Sunday Edit: International Women's Day

The women's movement isn't just a fight for equality between genders; it's a fight for equal opportunities for all. On the occasion of International Women's day on March 8th, Sunday Edit has asked film director Janne Giese, with a history in the Danish Red Stocking Movement, political chief consultant in LGBT+ Denmark Andreas Nielsen, and journalist Gisella Francisca about their take on the day.

Find their answers below

"Her win is my win and together we are reaching higher!"

To journalist and digital creator Gisella Francisca, International Women's Day is a day where she particularly fights for the rights and equal opportunities of BPoC women, reminding us that we all have a responsibility in expanding our view on feminism and equality.

What does gender equality and International Women's Day mean to you?

"I believe these days shouldn't only be dates celebrated every year, but topics on the global political agenda. Still, having those days gone so mainstream - as in commercial calendar for example - is positive in the sense that it creates more visibility and hopefully, more opportunities for womxn in all aspects of society."

What change would you like to see in the world?

"Oh, there is a lot I could say here, especially related to environmental individual and governmental responsibility, gender pay gap, but here I am going to narrow down to a reality that unfortunately has not enough light shed on it: black and PoC womxn increase of opportunities and equal pay across all areas in society.

It is not only about pointing out the institutions, fashion, beauty brands, or capitalism, it is about us taking responsibility to be the changing catalysers in our own community. In small but continuing waves. Checking our biases every single day! Ask ourselves how are we taking responsibility, I mean, ask ourselves "am I making the best I can to make that person more equal partners in the society we are living in".?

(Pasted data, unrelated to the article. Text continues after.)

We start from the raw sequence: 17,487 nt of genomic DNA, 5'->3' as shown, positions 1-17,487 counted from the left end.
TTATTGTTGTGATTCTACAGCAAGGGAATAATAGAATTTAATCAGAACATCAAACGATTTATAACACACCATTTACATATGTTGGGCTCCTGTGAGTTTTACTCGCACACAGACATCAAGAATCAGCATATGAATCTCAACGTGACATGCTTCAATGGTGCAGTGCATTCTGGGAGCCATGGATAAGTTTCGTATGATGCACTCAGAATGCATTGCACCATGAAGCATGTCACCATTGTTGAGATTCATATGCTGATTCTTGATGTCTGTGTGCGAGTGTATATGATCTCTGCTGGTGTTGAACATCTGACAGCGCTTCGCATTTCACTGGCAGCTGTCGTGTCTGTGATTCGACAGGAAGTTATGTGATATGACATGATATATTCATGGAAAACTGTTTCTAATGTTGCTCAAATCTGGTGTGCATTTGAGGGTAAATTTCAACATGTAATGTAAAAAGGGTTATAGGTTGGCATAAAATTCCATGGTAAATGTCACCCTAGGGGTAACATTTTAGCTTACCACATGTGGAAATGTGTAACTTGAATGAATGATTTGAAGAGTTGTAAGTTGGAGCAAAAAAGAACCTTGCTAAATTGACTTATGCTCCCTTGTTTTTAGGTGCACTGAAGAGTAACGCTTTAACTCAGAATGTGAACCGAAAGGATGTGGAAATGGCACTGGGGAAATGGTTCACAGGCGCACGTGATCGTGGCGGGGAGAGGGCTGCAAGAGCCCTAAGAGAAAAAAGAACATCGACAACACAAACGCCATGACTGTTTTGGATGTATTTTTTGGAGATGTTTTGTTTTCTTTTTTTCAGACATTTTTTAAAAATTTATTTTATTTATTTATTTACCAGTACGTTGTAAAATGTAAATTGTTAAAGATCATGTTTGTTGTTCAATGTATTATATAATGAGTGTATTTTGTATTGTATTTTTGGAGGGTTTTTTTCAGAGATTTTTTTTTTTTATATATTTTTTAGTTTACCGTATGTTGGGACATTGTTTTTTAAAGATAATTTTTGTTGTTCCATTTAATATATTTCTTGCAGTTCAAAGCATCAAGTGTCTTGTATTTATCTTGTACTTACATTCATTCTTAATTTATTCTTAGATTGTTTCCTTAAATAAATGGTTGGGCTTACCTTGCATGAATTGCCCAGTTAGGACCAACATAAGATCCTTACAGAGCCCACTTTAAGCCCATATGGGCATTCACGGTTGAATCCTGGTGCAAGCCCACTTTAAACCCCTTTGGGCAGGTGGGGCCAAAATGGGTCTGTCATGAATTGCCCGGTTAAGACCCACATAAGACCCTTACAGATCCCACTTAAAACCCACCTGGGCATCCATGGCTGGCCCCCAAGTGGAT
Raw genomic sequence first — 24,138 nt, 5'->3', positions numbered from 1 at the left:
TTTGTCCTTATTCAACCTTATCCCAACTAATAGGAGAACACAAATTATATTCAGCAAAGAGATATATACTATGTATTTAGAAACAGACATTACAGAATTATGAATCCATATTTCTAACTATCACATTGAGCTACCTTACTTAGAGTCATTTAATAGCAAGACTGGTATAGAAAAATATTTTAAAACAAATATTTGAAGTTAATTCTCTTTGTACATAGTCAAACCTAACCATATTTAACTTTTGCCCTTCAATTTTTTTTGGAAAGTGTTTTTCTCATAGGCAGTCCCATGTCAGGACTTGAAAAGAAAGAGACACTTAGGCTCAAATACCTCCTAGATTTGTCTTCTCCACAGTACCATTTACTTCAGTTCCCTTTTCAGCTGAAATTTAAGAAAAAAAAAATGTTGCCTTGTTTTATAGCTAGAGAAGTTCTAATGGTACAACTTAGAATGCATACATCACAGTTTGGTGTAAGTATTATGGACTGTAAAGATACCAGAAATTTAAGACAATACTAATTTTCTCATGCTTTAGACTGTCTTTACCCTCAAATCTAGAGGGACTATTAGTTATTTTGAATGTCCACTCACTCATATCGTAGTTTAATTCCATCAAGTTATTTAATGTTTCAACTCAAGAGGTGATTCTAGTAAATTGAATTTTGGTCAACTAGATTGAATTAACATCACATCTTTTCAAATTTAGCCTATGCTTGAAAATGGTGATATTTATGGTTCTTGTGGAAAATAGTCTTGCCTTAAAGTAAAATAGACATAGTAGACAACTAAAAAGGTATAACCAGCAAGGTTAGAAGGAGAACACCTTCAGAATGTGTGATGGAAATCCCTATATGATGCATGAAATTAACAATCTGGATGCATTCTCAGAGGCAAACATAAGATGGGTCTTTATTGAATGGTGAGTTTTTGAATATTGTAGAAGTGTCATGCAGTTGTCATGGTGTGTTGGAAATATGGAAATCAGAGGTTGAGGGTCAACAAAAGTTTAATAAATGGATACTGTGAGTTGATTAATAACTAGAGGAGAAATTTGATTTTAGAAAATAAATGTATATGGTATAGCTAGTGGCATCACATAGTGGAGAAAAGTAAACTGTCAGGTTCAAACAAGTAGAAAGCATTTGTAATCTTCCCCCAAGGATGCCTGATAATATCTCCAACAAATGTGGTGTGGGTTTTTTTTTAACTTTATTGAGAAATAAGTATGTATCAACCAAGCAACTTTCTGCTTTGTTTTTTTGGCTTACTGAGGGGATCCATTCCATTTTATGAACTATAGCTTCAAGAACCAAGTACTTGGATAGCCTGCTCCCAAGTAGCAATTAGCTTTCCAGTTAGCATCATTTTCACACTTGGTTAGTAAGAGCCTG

Do you have a feminist role model?

I don't have one role model, but a type of network, a group of womxn that I admire a lot, that represents me in different areas of my life.

For instance what Rawdah and Ceval are doing with fashion. The fact that they are models, as opposed to "the hijab or the trans womxn models" is the whole point. That is exactly one of the changes I want to se.

TV writers and producers like Shonda Rhimes, Issa Rae, Michaela Coel are names that I admire so much. On Instagram I love Blair Imani from @smarterinseconds, Bernardine Evaristo is a big name for me in literature.

These womxn inspire me as much as my friends and people around me, including men. The day-to-day heroes, you know! How these people are thriving in environments that were not meant for them to thrive. Her win is my win and together we are reaching higher!

What would you encourage to participate in, listen to or read in connection with International Women's Day?

Intersectional feminism. I would advise all my friends to read more authors of color and their work on feminism and gender equality. This brings a broader persective of these matters, that are common for all womxn. Any feminism that privileges those who already have priviledge, is bound to be irrelevant to poor women or women of color, trans women or trans womxn of color. So, in this international womxn's day I invite you to change the dynamics and broaden up ur perspectives on feminism and gender equality.

Follow Gisella Francisca on Instagram here.

"The LGBT+ movement owes a great thank you to the women's movement"

March 8 is a day where we focus on the fact that we are still fighting for inclusion and equal rights for all citizens, says Andreas Nielsen, political chief consultant in LGBT+ Denmark.

What does gender equality and International Women's Day mean to you and LGBT+?

“International Women's Day reminds us in LGBT+ Denmark that the fight for equality and equal rights is a continuous struggle that must be fought every year, every day. The women's movement knows that equal pay does not come by itself, and we know that recognition for rainbow families does not come by itself. The LGBT+ movement owes a great gratitude to the women's movement for expanding the narrower gender roles and norms of the past, which has also made it easier to be an LGBT+ person.”

What change would you like to see in the world?

“I am preoccupied with equality and equal rights and how it’s rooted in our legislation. Progressive legislation, that protects against discrimination and abuse and gives equal rights, is the precondition for a culture that ensures equal recognition of all citizens regardless of gender, gender identity and sexual orientation. It is crucial to know whether you have the legislation and the state on your side if you experience injustices.”

Do you have a feminist role model?